However, by the time 9 p.m. rolled around, I was really ready for bed. Some nights, it felt like I wouldn’t even make it until 10.

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It was hard to stick to on the weekends and during the holidays

Although the benefits completely outweigh the cons of a sleep schedule, it wasn’t all fun and games. During the Thanksgiving holiday, try telling your family that you have to turn in at 10 p.m. (even before they started watching Elf) and that your alarm is going to go off before 6. Truth be told, it was impossible to stick to the exact schedule the three nights I was away from home, but I made sure to get 7 to 8 hours of sleep each night, even if the timing wasn’t exactly on schedule.

Because it was only a few days—and I stuck with a healthy amount of sleep—I didn’t have much trouble getting back into the groove when I was back at home.

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I made healthier decisions

Since I was having to go to bed at 10 and wake up at the crack of dawn, it was easier for me to forgo late night social outings, which meant I didn’t have those two glasses of wine and greasy happy hour foods. I was also up early enough to go to the gym each morning, and I had plenty of time to make a healthy breakfast, too. The benefits of eating a healthy breakfast are endless—doing so can reduce your hunger later in the day, encourage you to eat healthier in general and boost your energy levels. Here are some of my tried-and-true favorites:

  • Almond milk yogurt topped with chia seeds, hemp hearts, pecans, blueberries and gluten-free granola (the more the merrier, right?)
  • Two scrambled eggs, two all-natural pieces of chicken breakfast sausage, roasted red potatoes and a small bowl of blueberries 
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It really helped that my husband stuck to the same schedule, too

Truth be told, I’m not so sure that I would have done as well with this challenge if my husband hadn’t jumped on board, too. Having someone to wake up with and hold me accountable definitely motivated me to get up each and every morning. And in general, it was easier for us to be on the same morning and evening schedules.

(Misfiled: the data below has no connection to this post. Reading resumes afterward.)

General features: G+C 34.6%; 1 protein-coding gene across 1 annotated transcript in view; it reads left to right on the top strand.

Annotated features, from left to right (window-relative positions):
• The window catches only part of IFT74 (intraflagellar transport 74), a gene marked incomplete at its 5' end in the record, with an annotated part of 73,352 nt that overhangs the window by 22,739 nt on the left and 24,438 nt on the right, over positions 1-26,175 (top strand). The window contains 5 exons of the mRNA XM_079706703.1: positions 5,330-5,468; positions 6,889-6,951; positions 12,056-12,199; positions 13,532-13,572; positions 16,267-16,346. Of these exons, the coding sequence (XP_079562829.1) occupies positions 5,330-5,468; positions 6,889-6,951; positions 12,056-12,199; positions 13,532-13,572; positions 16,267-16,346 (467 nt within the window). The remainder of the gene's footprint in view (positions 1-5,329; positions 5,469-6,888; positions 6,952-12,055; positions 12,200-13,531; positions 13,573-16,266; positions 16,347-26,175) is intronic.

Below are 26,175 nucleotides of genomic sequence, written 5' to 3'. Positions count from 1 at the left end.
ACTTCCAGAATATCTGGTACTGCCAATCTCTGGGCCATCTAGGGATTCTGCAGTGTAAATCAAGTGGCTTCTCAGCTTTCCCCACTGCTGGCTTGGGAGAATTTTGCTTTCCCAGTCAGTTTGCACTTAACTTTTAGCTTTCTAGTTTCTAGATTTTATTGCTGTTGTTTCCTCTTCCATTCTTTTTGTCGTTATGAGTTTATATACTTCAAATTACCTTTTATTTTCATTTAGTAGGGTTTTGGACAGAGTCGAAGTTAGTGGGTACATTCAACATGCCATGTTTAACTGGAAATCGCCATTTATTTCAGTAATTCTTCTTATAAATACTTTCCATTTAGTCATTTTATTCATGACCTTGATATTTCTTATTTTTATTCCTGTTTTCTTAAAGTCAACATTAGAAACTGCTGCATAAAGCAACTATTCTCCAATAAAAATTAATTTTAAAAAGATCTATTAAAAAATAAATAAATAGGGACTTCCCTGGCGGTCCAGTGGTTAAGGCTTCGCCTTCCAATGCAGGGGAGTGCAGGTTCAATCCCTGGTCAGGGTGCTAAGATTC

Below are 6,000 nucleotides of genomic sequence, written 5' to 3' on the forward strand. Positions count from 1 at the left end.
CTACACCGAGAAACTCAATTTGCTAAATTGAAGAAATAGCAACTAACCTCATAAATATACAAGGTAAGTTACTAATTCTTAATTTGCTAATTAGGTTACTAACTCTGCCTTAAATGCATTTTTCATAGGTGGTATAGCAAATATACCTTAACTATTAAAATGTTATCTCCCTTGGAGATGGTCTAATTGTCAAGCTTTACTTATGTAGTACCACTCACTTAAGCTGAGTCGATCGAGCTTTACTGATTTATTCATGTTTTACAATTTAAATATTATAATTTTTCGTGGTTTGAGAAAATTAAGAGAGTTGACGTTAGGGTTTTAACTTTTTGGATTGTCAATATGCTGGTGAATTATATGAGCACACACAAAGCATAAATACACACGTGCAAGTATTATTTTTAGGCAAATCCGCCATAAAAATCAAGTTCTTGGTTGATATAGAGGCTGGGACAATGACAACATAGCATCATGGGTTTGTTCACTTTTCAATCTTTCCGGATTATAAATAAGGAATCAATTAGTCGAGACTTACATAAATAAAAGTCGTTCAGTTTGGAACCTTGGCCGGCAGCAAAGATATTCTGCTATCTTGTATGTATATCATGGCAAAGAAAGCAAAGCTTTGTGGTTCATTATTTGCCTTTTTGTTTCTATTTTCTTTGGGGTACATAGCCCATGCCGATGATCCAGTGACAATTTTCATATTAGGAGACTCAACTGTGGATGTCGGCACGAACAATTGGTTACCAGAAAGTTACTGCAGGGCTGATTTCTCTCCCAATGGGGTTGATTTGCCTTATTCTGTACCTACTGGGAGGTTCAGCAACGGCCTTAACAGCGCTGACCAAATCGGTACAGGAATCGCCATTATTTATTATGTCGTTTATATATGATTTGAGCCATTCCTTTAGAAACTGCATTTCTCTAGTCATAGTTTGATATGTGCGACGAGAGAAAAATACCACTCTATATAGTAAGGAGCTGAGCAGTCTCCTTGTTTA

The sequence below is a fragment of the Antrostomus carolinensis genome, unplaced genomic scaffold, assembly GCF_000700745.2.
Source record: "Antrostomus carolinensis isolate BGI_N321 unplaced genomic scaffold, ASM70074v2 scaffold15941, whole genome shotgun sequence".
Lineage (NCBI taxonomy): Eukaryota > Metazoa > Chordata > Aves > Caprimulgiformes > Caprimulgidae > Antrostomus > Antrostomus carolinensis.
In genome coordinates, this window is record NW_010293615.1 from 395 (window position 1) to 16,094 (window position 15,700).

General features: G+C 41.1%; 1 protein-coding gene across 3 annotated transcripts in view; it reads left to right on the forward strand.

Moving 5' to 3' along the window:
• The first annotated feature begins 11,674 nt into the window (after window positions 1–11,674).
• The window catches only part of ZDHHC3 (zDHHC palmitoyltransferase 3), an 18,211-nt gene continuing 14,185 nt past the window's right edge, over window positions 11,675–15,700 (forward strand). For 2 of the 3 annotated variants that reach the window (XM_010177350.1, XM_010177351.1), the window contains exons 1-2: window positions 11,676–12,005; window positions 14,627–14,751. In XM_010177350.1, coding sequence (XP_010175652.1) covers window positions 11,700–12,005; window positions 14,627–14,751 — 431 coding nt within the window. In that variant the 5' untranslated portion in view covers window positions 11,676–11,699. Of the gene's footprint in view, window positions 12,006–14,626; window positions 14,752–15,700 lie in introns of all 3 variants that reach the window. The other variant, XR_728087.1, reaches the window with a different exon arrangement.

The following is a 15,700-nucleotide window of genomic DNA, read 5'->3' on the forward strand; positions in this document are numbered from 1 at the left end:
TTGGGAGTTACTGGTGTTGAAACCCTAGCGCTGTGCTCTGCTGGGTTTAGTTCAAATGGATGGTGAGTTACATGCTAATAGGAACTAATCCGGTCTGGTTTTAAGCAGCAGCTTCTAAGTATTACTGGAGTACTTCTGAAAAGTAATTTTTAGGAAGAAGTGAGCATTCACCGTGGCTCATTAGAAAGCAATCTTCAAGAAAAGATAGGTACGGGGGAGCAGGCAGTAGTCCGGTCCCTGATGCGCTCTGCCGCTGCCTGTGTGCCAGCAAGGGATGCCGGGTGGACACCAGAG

While my husband didn’t always fall into bed at 10 every night, he made a conscious effort to quietly slip into bed when he did come to sleep, and he started getting ready for bed before coming upstairs so that he wouldn’t wake me.

If you’re looking to change up your sleep schedule, I’d encourage you to onboard your partner or even a friend who you can call or text. Not only will they be up and at ‘em every morning to chat, you can reach out to them and talk through the parts of the sleeping schedule that work for you (and what doesn’t) and any morning and nightly routines that have helped you stick to the plan.

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So, what am I going to do now?

Sticking to a sleep schedule is hard—there’s no way around it. But after having done it, I’m here to tell you that it’s so worth it. While I certainly took some time off to sleep in and go to bed later during the holidays, I’m back on my sleep schedule starting in the new year. I may adjust my timing a bit—I think 10 p.m. is still my perfect bedtime, but I may extend my wake time to 6 a.m. for a few minutes of extra rest.

I’m looking forward to accomplishing a lot in the morning, like my 30-minute workouts (I’m trying Kayla Itsines’ 12-week BBG plan that combines strength training, HIIT, cardio and stretching), cleaning and some work. And I’m definitely not complaining about keeping my calming bedtime routine—my goals are to devote more time to meditation and unplugging.